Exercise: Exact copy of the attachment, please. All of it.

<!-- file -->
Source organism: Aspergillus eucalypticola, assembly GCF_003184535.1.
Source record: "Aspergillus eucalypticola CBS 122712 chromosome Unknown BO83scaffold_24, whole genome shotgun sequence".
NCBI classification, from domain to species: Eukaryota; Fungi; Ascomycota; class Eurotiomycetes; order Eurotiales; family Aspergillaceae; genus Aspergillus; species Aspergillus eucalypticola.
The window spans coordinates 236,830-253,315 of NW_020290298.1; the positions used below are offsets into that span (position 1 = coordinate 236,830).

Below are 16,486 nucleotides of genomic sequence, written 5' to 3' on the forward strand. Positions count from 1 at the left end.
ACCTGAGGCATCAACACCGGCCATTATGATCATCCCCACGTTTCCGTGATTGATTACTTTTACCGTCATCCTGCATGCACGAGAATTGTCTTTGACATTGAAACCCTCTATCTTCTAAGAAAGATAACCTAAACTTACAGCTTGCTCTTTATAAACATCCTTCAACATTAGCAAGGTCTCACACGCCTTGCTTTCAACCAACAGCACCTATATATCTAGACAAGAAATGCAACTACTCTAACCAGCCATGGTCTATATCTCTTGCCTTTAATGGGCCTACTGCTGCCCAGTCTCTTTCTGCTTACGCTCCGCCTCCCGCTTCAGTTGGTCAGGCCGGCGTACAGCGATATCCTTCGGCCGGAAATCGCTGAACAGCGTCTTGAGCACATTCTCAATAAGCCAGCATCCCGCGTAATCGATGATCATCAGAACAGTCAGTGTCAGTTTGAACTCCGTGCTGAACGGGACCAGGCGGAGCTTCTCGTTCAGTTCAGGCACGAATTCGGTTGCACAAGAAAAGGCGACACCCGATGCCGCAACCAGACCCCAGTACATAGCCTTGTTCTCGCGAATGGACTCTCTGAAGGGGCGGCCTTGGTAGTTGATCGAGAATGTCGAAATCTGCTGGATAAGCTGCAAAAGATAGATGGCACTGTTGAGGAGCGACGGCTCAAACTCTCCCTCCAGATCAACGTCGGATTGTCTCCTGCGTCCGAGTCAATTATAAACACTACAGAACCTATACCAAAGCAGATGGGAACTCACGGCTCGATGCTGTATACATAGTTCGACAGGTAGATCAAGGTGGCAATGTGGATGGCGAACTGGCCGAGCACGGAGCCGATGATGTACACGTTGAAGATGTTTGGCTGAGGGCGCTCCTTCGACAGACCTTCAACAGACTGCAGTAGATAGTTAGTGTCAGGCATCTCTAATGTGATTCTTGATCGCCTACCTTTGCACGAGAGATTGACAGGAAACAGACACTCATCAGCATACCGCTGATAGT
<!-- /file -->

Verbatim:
Source organism: Aspergillus eucalypticola, assembly GCF_003184535.1.
Source record: "Aspergillus eucalypticola CBS 122712 chromosome Unknown BO83scaffold_24, whole genome shotgun sequence".
NCBI classification, from domain to species: Eukaryota; Fungi; Ascomycota; class Eurotiomycetes; order Eurotiales; family Aspergillaceae; genus Aspergillus; species Aspergillus eucalypticola.
The window spans coordinates 236,830-253,315 of NW_020290298.1; the positions used below are offsets into that span (position 1 = coordinate 236,830).

Below are 16,486 nucleotides of genomic sequence, written 5' to 3' on the forward strand. Positions count from 1 at the left end.
ACCTGAGGCATCAACACCGGCCATTATGATCATCCCCACGTTTCCGTGATTGATTACTTTTACCGTCATCCTGCATGCACGAGAATTGTCTTTGACATTGAAACCCTCTATCTTCTAAGAAAGATAACCTAAACTTACAGCTTGCTCTTTATAAACATCCTTCAACATTAGCAAGGTCTCACACGCCTTGCTTTCAACCAACAGCACCTATATATCTAGACAAGAAATGCAACTACTCTAACCAGCCATGGTCTATATCTCTTGCCTTTAATGGGCCTACTGCTGCCCAGTCTCTTTCTGCTTACGCTCCGCCTCCCGCTTCAGTTGGTCAGGCCGGCGTACAGCGATATCCTTCGGCCGGAAATCGCTGAACAGCGTCTTGAGCACATTCTCAATAAGCCAGCATCCCGCGTAATCGATGATCATCAGAACAGTCAGTGTCAGTTTGAACTCCGTGCTGAACGGGACCAGGCGGAGCTTCTCGTTCAGTTCAGGCACGAATTCGGTTGCACAAGAAAAGGCGACACCCGATGCCGCAACCAGACCCCAGTACATAGCCTTGTTCTCGCGAATGGACTCTCTGAAGGGGCGGCCTTGGTAGTTGATCGAGAATGTCGAAATCTGCTGGATAAGCTGCAAAAGATAGATGGCACTGTTGAGGAGCGACGGCTCAAACTCTCCCTCCAGATCAACGTCGGATTGTCTCCTGCGTCCGAGTCAATTATAAACACTACAGAACCTATACCAAAGCAGATGGGAACTCACGGCTCGATGCTGTATACATAGTTCGACAGGTAGATCAAGGTGGCAATGTGGATGGCGAACTGGCCGAGCACGGAGCCGATGATGTACACGTTGAAGATGTTTGGCTGAGGGCGCTCCTTCGACAGACCTTCAACAGACTGCAGTAGATAGTTAGTGTCAGGCATCTCTAATGTGATTCTTGATCGCCTACCTTTGCACGAGAGATTGACAGGAAACAGACACTCATCAGCATACCGCTGATAGT